Forty years ago his
appearance in a shopping centre attracted 20,000 screaming fans.  Today
he stands alone outside Big W at Werribee Plaza. Such is the dichotomy
between little Jamie and grown-up Jim that no one affords him a second

Yet, if you were to introduce him to those passing pedestrians,
they would fawn with fond nostalgia and tell all their friends: “You
won’t believe who I saw in Donut King today … ”

There was a time when – like a song title on his second album –
Jamie Redfern, or Jim as he prefers to be called these days, was Sitting on Top of the World, feted by the likes of Elvis Presley and Sammy Davis Jr.

Now he is rebuilding after the global financial crisis knocked the
stuffing out of the performing arts academy he runs with wife Judy. “It
really killed the discretionary spending on things like singing and
dancing lessons,” he says. “We were lucky to hold on because so many
schools closed. But we are doing OK now and the signs are there things
are getting better.’’

The couple are busily extending their Star Quality Song and Dance
Studio network from west to east, with plans for another Pay TV program
to showcase talent.

Redfern, 56, is ever the optimist. He needed to be to survive the
bruising transition from the boy-king of pop everyone wanted a piece of
to just another man in the mall. “I’m the bitter and twisted one, aren’t
I, hon?”

Redfern’s wife of 26 years and mother of their daughters Hayley,
18, and Taylah, 16, laughs with a playful dig in his side. The pair met
at Sheiks Disco in 1986 after Redfern’s mate dared him to ask the lovely
girl who kept smiling at him to dance. “He egged me on that much I
walked over and said, ‘Hello, how are you? Would you like to dance?’ and
she said, ‘No thanks, I don’t like this song’.

“I just sat next to her
while she ignored me and I looked over to my mate, saying now pay up,
when I felt a little tap on my shoulder and she said, ‘But I will dance
to this one, I love this one’.” It was I Was Made for Lovin’ You by Kiss. “And that was it.”

Redfern had always had an eye for the girls. At the end of each
show of his US tour, he would kiss a girl in the audience. He was more
Tom Jones than Liberace, and couldn’t fathom it when he came back at age
15 and people speculated that he was gay. “I’m like, me gay, why? And
dad said, ‘Well, I guess because you toured with Liberace’ and I said,
‘so what?’ I was so naive.’’

Rumours were the least of his problems. Towards the end of his
hugely successful American tour, the young star was on the brink of
signing a major contract with film giant MGM when everything imploded.

“My contracts in Australia were about to run out. There was only
about a month to go … but at that time my voice was changing and the
keys were having to be brought down,’’ he says. “I asked them to give me
a break for a year, but nobody did and nobody listened. I do feel a bit
resentful about that now. Being a singing teacher, I look after kids’
voices and I am very aware of when you need rest and why.”

But the money machine kept rolling. “When dad and I did a deal
with MGM, not too many people on the American or Australian side were
happy because they wanted to be involved. There was so much to-ing and
fro-ing that the person who missed out was me, the little boy who had
already made everybody a ton of money.”

Redfern never saw much of it. “Let’s just say I was the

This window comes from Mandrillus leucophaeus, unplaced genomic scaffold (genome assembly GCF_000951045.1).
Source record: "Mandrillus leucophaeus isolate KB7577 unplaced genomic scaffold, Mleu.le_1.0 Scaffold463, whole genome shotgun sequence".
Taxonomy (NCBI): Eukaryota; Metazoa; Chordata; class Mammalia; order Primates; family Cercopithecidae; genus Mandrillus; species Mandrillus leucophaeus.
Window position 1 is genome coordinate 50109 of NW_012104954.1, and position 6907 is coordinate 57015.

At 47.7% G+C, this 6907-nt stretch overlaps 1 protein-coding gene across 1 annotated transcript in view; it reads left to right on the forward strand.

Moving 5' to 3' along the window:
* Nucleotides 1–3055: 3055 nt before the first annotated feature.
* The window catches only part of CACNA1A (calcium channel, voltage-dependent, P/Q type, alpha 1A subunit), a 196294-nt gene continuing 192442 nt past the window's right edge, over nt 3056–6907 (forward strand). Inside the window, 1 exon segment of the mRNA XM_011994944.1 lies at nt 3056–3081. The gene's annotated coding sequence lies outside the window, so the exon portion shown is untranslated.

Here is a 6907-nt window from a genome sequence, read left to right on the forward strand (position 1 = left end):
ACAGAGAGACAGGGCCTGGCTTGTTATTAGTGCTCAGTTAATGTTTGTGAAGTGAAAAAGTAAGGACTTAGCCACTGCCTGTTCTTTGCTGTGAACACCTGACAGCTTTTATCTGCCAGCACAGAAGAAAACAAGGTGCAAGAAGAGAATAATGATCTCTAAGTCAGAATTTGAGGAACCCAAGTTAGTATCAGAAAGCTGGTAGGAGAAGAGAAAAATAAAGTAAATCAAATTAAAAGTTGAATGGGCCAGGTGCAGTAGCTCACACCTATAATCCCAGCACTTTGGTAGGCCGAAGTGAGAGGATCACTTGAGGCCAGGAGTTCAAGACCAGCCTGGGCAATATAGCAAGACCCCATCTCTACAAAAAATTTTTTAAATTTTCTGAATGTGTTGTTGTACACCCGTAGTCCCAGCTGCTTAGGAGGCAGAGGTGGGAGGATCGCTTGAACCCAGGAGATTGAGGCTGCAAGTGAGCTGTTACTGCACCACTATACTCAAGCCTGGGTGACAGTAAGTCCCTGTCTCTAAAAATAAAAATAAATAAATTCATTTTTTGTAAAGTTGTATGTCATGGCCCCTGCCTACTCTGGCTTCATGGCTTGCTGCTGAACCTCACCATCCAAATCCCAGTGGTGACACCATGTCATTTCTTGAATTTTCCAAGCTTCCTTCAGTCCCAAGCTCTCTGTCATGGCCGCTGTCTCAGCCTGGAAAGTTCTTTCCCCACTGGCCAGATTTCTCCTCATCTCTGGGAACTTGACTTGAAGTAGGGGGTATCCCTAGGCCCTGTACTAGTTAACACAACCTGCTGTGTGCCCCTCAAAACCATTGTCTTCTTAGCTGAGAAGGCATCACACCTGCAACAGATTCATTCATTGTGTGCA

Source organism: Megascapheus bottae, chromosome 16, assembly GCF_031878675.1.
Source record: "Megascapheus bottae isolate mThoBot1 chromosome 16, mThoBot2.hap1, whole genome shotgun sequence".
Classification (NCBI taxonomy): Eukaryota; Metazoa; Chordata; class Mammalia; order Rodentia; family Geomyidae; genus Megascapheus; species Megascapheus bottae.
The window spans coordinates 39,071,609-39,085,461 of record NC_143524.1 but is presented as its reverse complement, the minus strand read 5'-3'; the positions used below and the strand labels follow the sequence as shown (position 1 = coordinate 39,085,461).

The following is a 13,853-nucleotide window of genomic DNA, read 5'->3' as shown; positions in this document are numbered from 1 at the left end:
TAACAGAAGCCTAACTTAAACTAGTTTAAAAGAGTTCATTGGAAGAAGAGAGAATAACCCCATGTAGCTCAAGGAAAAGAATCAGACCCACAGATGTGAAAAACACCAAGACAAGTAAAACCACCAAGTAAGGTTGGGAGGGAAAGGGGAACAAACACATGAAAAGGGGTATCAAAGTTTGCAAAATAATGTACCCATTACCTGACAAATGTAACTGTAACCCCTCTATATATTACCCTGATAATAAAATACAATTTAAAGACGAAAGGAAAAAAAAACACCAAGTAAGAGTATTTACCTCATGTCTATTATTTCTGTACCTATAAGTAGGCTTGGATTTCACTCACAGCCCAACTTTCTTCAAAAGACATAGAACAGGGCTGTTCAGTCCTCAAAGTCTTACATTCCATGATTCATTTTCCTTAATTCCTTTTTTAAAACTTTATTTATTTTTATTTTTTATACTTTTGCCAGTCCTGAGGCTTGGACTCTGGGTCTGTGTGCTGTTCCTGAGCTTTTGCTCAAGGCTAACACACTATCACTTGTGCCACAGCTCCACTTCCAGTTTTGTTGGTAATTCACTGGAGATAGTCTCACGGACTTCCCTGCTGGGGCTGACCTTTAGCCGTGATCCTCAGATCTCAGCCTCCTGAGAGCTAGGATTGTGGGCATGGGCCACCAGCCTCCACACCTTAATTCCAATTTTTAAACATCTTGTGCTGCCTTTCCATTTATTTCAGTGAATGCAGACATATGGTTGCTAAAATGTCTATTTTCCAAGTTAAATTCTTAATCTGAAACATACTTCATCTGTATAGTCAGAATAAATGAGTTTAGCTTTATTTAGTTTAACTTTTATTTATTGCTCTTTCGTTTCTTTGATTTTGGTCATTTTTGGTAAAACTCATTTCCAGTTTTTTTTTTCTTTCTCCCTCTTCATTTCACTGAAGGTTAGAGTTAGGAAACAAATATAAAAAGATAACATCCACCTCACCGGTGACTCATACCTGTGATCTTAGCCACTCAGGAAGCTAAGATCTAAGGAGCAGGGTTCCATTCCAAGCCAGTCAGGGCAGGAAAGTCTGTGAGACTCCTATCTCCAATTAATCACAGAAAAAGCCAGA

highest-paid entertainer in the country. I was doing two gigs a day at
$1500 and it was all put in trust, and by the time I got that money
there was hardly anything left.”

When he left Australia in 1972, the future King of Pop’s departure was televised and the Young Talent Time team waved him off at the airport. He became the Pocket Sinatra, appearing live in America on The Johnny Carson Show,
but once home he struggled to get a gig. “I’m OK with it now. But for a
little while there I felt like I was in a twilight zone. It was like,
is this real? What just happened?”

Redfern credits God and his family, particularly his late mother Mary, for his survival.

It can’t have been easy. At a time when Braybrook boys were
scrapping and smoking, Redfern was being dressed in lace cuffs and

“I had to sing the way they wanted me to sing, I had to dress
in a certain way that I really didn’t want to dress, and when I spoke
no one wanted me to sound too smart,” he recalls. 

“Sometimes when I look
back, I cringe. There’s this interview on YouTube with Ernie Sigley and
everyone says it is so cute. But when I watch it I get embarrassed
because it wasn’t me. It wasn’t me being me. ”

Today Jim has found his own voice and is singing again, doing the odd solo gig and shows with brother and fellow Young Talent Time veteran Derek. “I want to enjoy that side of my life and take a bit of a
punt on it now,’’ he says. 

“I’m starting to create shows that are a bit
more pop, rock and blues-oriented. I might not have that really big
voice I had as a kid, but it is still a good voice, and I think as you
get older you become so much more clever in how you interpret the

Redfern is also writing songs and has penned some for a Wiggles
album. He can’t see himself writing the book although he could pack it
with great anecdotes, like the time he sat on Ginger Rogers’ knee and
asked if it was true her legs were insured for a million dollars. “Yes,”
she had replied. “One for $600,000, the other for $400,000.” Which one
am I sitting on, he had asked. “The $400,000 one.” Redfern swapped legs.
“I don’t like the cheap seats,” he quipped.

“The thing about writing a book is I wouldn’t like to gloss over
the terrible things and the political stuff, and there was a hell of a
lot of it. I prefer to look at brighter things, at better things. Oh
boy, does that sound like the Jamie Redfern of old,” he laughs.

Details » The next Redfern Brothers Show is at Watsonia RSL on September 17.